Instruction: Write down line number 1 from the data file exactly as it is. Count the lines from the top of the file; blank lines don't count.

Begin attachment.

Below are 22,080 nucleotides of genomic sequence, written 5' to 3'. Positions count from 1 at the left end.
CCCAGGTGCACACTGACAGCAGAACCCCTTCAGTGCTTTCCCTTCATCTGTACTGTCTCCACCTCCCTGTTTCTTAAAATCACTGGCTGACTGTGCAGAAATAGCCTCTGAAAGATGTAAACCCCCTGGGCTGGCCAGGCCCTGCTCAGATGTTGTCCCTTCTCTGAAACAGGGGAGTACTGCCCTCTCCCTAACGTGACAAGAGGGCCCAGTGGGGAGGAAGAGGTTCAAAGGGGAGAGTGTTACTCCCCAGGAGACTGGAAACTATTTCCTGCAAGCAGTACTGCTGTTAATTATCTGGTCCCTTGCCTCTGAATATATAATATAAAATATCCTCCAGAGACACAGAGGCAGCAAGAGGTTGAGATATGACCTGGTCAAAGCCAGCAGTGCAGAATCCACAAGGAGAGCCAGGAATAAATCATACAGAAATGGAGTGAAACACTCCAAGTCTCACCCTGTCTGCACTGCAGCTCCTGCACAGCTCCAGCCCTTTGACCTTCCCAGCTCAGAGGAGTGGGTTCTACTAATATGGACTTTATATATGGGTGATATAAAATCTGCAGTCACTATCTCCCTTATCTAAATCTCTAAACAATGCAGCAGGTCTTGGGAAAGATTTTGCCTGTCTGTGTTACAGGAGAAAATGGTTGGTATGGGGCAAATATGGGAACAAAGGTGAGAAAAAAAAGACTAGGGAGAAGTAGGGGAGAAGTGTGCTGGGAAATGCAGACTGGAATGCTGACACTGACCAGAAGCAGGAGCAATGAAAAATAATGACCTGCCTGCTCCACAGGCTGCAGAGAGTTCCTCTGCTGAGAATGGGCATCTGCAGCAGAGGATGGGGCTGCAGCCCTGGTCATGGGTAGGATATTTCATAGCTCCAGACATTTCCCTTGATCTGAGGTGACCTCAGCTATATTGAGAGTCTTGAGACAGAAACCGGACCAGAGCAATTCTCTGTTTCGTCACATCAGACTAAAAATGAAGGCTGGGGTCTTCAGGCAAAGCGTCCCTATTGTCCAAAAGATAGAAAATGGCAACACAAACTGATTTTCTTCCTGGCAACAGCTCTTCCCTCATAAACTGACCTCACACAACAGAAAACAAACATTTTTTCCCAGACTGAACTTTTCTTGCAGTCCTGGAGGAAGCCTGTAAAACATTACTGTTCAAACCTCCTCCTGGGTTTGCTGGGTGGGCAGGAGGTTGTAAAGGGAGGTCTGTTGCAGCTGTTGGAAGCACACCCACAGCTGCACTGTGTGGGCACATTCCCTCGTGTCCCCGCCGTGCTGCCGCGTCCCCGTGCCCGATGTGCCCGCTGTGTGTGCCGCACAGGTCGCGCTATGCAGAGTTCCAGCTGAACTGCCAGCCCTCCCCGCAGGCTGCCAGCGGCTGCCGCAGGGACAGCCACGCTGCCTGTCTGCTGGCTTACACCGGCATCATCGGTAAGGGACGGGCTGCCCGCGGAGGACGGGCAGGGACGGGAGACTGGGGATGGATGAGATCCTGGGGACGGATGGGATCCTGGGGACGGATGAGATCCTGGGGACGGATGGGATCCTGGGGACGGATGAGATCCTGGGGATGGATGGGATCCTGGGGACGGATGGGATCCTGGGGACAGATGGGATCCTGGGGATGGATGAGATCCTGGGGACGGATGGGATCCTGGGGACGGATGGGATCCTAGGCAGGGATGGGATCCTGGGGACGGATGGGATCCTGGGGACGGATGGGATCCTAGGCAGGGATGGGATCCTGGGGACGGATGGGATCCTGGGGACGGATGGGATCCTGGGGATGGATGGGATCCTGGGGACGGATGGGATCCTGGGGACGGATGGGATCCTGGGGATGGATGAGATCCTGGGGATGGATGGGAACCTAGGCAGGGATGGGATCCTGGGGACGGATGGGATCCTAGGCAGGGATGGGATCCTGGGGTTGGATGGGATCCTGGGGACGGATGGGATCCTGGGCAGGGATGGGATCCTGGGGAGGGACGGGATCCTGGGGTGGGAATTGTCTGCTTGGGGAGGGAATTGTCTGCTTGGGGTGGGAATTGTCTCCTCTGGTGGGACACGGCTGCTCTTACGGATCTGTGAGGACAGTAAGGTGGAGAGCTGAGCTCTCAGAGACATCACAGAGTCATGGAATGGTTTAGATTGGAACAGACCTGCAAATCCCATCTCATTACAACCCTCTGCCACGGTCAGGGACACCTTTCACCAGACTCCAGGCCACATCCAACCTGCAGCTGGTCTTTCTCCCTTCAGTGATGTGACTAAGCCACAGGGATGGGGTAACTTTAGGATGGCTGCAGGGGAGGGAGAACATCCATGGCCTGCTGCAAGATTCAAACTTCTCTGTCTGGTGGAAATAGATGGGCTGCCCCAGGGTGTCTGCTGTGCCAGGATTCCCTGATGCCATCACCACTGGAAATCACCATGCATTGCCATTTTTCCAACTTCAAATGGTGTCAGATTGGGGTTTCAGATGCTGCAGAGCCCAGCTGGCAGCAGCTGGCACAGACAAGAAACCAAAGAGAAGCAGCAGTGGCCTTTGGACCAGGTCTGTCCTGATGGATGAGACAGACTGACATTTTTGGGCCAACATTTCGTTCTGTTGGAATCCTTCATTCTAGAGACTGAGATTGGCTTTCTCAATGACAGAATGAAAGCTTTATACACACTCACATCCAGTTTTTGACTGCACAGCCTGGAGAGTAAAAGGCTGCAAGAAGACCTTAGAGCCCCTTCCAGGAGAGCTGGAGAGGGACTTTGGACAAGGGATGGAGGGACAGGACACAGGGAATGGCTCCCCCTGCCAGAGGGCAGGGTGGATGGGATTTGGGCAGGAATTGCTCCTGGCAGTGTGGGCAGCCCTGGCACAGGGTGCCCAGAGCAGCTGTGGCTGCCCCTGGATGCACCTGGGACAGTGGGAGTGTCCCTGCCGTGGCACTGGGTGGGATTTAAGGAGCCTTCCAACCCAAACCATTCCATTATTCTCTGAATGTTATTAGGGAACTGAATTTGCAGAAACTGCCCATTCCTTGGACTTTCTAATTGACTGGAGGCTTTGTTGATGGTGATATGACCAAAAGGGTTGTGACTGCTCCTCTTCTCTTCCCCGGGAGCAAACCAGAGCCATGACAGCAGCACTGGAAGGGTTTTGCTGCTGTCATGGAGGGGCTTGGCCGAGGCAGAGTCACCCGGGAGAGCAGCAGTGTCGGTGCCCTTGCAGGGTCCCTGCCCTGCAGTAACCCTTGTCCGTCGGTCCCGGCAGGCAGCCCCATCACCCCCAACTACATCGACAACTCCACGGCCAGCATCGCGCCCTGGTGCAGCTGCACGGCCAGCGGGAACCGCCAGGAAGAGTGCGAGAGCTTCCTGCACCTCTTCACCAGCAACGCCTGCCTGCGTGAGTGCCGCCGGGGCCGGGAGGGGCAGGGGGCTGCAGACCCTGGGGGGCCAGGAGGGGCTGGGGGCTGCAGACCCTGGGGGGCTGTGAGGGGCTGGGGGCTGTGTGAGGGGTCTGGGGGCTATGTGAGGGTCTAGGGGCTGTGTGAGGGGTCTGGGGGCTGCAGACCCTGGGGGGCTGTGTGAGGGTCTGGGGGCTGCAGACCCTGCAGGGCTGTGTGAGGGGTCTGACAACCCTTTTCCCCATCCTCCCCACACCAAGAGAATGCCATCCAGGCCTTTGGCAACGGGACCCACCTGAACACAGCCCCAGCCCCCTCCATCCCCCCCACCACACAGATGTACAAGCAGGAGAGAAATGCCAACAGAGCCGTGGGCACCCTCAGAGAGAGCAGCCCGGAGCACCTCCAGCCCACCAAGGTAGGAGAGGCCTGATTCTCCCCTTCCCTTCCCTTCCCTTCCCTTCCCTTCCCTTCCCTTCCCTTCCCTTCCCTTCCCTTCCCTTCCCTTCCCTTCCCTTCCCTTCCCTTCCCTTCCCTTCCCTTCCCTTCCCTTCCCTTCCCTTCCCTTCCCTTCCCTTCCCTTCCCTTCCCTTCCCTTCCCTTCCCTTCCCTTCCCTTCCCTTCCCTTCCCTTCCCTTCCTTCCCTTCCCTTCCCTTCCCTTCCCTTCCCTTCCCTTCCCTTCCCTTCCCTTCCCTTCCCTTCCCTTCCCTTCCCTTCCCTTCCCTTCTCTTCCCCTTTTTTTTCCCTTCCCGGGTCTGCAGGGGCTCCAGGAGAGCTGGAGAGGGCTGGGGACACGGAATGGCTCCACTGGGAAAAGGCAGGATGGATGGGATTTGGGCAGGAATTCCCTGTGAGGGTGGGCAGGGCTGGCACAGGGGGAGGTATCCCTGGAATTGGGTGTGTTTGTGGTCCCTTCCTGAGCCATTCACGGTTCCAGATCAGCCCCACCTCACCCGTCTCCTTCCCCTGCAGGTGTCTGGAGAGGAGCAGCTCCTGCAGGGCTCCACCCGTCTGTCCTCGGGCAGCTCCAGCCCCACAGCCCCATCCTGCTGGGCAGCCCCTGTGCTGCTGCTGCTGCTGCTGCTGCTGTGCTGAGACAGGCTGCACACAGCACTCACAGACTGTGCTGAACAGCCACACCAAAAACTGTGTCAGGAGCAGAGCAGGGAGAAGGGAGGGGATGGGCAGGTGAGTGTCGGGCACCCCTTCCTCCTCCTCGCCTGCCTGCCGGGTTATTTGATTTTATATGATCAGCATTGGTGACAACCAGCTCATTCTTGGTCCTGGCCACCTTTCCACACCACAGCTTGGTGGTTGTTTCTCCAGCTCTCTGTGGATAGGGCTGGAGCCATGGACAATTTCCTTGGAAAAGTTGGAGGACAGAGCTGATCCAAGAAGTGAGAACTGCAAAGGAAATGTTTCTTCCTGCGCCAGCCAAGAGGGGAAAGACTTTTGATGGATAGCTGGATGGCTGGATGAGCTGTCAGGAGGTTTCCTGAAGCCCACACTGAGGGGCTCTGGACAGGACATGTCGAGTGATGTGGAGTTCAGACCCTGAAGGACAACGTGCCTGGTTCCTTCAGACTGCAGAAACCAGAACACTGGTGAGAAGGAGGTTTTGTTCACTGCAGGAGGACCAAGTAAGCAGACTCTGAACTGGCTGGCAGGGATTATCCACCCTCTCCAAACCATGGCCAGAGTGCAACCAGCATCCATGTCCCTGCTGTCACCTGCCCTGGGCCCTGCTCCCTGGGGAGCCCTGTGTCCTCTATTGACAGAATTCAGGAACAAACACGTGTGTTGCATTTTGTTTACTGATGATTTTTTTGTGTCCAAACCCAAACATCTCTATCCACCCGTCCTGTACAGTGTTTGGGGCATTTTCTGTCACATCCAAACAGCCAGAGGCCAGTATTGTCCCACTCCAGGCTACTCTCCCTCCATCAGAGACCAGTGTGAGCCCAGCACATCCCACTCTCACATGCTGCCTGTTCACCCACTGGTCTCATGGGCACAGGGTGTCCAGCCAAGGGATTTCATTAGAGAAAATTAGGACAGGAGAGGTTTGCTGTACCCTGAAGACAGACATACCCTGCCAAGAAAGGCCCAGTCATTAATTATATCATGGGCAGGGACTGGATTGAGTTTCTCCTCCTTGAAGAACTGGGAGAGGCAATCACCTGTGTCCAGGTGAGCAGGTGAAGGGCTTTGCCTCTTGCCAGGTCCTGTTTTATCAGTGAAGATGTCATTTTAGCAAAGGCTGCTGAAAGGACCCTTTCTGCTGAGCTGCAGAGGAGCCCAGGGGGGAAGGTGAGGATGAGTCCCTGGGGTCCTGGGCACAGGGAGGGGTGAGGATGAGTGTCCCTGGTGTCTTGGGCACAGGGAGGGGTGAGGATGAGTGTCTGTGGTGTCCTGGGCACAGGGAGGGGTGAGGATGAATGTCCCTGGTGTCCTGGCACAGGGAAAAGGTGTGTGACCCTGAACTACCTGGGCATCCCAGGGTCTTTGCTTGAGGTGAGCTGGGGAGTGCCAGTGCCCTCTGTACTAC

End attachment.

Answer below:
Below are 22,080 nucleotides of genomic sequence, written 5' to 3'. Positions count from 1 at the left end.